intrapersonal learner

Intrapersonal Learner

Part 3 of 8 in our Blog Series on Howard Gardner’s Theory of Multiple Intelligences.

An intrapersonal learner is characterized by a solitary and independent learning style. This type of learner prefers to work alone rather than in groups, and learns better through self-reflection rather than engaging in more extroverted activities like discussions with others.

A learning style is an individual’s preferred style of learning. If your child has a particular learning style it doesn’t mean he or she cannot learn in other ways, it just means they learn best in one particular way.

If your child’s preferred learning style is intrapersonal learning, we’ll help you understand how you can cater to their style of learning. There are a number of ways you can help your child learn in their preferred style, we’ll go over a few of them for you in this post.

Teaching an Intrapersonal Learner

Here are some ways you can help your child excel in school, and in life, if he or she is an intrapersonal learner.

Keep a Journal
One of the top recommendations for intrapersonal learners is to get them to keep a journal of self-reflection. Have them write in the journal what they learned throughout the day, how they’re feeling about their performance in school, and any other important highlights that happened in life. This gives your child the opportunity to reflect daily on what they have learned and put it in their own words. Getting in the habit of keeping a journal could help your child better understand what they’re learning in school, as well as teach them how to express themselves in writing.

Let Them Work Alone
Intrapersonal learners prefer to work alone. We understand that as parents you want to give your child as much help in school as possible, but if your child is an intrapersonal learner they may prefer to be left alone when working on homework or projects. Give your child the opportunity to work alone if that’s what they prefer. Get to know when they really need your help with something, or when they would be better off completing a task independently.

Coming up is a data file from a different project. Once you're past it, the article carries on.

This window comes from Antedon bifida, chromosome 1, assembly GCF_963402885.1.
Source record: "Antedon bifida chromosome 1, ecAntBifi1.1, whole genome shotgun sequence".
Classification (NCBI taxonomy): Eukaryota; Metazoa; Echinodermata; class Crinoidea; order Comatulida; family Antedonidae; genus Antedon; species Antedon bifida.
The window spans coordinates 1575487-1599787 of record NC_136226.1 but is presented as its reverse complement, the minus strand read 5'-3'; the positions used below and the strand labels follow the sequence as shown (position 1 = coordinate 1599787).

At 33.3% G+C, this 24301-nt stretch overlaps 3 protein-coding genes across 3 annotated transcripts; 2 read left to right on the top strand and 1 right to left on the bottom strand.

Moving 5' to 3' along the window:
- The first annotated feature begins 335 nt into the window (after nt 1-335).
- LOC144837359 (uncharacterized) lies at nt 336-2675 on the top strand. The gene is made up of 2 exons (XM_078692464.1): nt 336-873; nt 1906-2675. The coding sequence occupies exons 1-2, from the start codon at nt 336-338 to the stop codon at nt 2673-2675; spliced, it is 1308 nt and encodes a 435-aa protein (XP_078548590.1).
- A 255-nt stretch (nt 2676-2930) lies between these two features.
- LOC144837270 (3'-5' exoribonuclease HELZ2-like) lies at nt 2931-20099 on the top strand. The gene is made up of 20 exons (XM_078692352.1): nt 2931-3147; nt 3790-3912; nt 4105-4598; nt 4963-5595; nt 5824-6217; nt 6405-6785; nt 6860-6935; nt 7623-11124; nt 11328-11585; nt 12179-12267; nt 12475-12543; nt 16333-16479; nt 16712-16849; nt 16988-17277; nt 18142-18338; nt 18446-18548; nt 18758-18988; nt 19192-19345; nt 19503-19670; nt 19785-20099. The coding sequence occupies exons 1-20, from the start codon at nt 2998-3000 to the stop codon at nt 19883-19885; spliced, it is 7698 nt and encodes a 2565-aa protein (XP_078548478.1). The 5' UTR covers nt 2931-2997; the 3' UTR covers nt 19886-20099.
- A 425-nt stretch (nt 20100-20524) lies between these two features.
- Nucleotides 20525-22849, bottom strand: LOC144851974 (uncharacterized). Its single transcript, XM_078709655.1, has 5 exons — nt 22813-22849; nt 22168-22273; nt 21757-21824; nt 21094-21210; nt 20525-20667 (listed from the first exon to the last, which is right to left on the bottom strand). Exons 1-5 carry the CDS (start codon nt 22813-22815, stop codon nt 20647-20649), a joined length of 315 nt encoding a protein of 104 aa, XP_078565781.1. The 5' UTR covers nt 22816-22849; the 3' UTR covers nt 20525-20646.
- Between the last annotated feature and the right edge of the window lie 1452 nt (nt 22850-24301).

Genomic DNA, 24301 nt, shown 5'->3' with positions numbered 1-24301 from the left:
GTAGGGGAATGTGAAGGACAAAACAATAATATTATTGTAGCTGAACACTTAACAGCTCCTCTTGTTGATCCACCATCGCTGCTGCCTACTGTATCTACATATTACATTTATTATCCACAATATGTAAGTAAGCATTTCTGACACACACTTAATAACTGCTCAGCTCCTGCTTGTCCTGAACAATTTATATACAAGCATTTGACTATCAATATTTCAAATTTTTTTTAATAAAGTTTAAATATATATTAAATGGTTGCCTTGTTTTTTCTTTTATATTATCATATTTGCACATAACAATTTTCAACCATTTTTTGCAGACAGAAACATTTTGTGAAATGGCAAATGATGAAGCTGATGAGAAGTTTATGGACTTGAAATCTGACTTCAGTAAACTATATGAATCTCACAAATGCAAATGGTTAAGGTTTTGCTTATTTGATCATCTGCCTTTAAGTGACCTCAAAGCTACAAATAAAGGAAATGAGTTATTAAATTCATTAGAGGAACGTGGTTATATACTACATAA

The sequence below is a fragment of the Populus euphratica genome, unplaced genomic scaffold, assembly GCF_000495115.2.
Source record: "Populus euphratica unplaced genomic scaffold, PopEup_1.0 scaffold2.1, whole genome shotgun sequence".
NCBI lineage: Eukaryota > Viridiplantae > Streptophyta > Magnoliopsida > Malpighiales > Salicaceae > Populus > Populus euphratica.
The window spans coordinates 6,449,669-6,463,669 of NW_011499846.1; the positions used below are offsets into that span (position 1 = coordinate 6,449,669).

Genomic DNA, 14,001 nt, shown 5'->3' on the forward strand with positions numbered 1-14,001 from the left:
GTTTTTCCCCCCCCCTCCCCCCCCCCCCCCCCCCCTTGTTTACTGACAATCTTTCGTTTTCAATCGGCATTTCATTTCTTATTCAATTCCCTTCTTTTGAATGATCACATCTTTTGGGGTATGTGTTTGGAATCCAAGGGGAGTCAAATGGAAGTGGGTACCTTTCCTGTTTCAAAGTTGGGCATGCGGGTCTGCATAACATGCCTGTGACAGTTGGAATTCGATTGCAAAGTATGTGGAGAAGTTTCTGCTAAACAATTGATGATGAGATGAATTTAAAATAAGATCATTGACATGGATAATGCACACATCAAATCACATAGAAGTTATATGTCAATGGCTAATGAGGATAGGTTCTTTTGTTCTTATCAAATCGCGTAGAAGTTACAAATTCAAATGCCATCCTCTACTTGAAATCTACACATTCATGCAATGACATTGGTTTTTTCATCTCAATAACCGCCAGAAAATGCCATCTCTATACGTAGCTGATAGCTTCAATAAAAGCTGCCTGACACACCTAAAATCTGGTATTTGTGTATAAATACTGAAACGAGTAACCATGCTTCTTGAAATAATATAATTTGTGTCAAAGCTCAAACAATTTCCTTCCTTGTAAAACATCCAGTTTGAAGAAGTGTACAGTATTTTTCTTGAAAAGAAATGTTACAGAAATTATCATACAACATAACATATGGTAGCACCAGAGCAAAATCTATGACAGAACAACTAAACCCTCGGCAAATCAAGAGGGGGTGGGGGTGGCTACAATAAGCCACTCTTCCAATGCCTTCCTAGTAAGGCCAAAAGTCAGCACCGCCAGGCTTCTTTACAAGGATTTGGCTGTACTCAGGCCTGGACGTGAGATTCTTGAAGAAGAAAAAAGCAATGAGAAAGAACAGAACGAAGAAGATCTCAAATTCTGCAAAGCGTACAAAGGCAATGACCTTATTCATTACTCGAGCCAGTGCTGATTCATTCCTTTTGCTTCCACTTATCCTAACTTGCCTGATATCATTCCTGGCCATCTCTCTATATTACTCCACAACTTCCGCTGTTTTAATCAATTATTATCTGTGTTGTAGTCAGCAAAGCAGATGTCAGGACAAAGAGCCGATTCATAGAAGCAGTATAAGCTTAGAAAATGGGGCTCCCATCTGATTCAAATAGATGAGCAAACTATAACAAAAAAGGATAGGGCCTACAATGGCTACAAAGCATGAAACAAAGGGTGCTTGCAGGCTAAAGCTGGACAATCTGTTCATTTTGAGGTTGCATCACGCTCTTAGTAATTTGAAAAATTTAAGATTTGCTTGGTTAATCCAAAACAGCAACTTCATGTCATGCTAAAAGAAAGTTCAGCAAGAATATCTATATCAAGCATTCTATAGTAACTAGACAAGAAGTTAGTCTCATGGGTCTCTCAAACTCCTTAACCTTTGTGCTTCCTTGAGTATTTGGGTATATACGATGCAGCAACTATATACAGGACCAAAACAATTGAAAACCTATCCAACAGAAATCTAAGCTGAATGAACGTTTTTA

Encourage Independent Research
Since intrapersonal learners learn best by themselves, it’s best to nurture that skill at a young age. You can do this by encouraging your child to engage in small independent research tasks. Give them a general idea of a topic, and have them report back to you with as much information as they can gather on it. If your child needs some extra encouragement, you could even include some type of reward for completing the task. Through these tasks your child will learn how to teach themselves about a subject, which will create excellent research and study skills for years to come. As an added benefit, your child gets to learn about a variety of subjects they may have otherwise not been exposed to.

Conclusion

Intrapersonal learners would rather solve a problem by going somewhere quiet and working through it alone, compared to talking the problem through with someone else. That’s perfectly OK because intrapersonal learners can excel just as well as interpersonal learners can, or as well as any other learning style for that matter.

If you would like to learn more about your child’s learning style, we encourage you to have them try some of our free games which explore the full range of a child’s multiple intelligences.

The theory of multiple intelligences was developed in 1983 by Dr. Howard Gardner, professor of education at Harvard University. It suggests that the traditional notion of intelligence, based on IQ testing, is far too limited. Instead, Dr. Gardner proposes eight different intelligences to account for a broader range of human potential in children and adults.

This is part 3 in our blog series covering all 8 of Howard Gardner’s proposed 8 intelligences. Click here to view part 2.

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